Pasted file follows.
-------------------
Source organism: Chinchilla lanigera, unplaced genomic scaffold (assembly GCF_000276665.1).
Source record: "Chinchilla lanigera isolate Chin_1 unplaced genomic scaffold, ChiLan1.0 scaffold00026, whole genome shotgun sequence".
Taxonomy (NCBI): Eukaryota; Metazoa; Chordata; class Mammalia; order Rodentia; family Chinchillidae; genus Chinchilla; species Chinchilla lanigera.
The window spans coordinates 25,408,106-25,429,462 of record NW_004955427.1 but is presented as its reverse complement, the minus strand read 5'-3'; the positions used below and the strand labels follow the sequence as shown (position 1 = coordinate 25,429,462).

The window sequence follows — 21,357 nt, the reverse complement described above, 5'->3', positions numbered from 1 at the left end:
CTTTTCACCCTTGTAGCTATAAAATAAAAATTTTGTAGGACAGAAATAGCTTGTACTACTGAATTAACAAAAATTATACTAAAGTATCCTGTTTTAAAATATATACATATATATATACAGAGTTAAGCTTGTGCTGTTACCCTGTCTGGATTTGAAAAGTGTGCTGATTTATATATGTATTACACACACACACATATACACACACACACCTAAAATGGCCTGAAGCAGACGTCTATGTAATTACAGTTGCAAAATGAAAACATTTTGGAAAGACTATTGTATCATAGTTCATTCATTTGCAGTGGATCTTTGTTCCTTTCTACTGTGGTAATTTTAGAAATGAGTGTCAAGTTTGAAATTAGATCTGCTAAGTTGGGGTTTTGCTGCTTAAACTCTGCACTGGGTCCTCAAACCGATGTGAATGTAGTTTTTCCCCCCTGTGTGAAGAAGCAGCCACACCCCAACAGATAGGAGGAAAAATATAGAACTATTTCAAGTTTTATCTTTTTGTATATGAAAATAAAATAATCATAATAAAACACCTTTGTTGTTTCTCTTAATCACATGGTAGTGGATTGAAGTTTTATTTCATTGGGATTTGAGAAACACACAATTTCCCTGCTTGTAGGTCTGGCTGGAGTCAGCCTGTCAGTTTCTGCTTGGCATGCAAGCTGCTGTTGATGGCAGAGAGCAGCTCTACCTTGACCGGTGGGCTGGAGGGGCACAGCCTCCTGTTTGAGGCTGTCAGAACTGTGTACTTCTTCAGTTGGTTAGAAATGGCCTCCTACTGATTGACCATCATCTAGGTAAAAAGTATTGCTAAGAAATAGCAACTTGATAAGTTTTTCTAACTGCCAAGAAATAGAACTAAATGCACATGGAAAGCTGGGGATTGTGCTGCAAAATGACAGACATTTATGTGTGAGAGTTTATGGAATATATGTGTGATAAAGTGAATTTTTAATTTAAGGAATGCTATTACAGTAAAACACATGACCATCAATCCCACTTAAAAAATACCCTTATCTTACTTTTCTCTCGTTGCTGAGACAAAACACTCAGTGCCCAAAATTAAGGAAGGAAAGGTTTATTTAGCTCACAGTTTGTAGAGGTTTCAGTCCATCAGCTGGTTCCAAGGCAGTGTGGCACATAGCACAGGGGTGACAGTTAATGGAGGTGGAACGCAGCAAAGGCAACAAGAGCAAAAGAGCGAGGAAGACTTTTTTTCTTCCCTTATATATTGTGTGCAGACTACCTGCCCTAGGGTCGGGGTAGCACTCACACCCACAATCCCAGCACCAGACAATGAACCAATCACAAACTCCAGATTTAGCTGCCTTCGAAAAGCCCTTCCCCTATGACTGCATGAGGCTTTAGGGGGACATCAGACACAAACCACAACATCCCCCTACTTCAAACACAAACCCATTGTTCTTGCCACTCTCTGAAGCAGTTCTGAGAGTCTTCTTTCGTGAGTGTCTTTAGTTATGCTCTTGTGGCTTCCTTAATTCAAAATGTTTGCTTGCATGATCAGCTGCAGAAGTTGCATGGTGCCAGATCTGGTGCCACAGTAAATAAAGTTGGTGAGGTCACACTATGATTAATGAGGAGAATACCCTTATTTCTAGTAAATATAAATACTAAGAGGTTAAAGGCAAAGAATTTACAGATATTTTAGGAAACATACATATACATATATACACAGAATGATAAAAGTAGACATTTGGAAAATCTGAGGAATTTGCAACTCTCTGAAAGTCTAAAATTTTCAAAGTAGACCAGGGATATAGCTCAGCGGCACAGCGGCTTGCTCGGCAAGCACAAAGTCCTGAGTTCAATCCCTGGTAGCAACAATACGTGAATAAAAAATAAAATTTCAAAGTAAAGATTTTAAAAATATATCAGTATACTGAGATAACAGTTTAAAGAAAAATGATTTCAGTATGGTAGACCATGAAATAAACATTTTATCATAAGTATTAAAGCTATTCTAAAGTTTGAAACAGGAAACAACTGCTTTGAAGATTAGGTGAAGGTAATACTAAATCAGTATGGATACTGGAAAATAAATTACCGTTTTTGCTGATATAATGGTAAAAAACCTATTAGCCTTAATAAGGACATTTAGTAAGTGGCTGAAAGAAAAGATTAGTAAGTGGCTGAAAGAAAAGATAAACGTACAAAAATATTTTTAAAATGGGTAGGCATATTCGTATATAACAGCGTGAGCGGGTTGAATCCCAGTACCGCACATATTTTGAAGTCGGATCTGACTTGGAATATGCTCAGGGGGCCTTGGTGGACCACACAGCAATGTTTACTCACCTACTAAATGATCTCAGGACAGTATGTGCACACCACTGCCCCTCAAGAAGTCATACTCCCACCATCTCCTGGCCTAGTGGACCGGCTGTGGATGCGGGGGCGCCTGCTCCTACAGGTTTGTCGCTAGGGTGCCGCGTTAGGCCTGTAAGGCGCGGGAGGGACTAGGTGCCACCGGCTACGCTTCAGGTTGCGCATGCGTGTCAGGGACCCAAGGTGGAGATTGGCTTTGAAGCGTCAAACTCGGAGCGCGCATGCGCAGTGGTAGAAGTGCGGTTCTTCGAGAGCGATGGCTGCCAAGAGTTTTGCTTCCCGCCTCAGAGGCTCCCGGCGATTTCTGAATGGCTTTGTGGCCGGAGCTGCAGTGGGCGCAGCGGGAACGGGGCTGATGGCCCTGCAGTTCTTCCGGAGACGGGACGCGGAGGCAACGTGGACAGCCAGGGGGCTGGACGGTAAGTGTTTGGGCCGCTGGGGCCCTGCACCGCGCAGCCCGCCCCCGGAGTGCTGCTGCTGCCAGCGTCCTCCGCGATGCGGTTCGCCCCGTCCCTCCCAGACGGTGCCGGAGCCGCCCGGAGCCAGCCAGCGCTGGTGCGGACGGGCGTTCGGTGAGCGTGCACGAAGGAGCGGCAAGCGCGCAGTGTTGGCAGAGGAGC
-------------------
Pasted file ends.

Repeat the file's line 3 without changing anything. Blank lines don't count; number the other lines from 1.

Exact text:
Taxonomy (NCBI): Eukaryota; Metazoa; Chordata; class Mammalia; order Rodentia; family Chinchillidae; genus Chinchilla; species Chinchilla lanigera.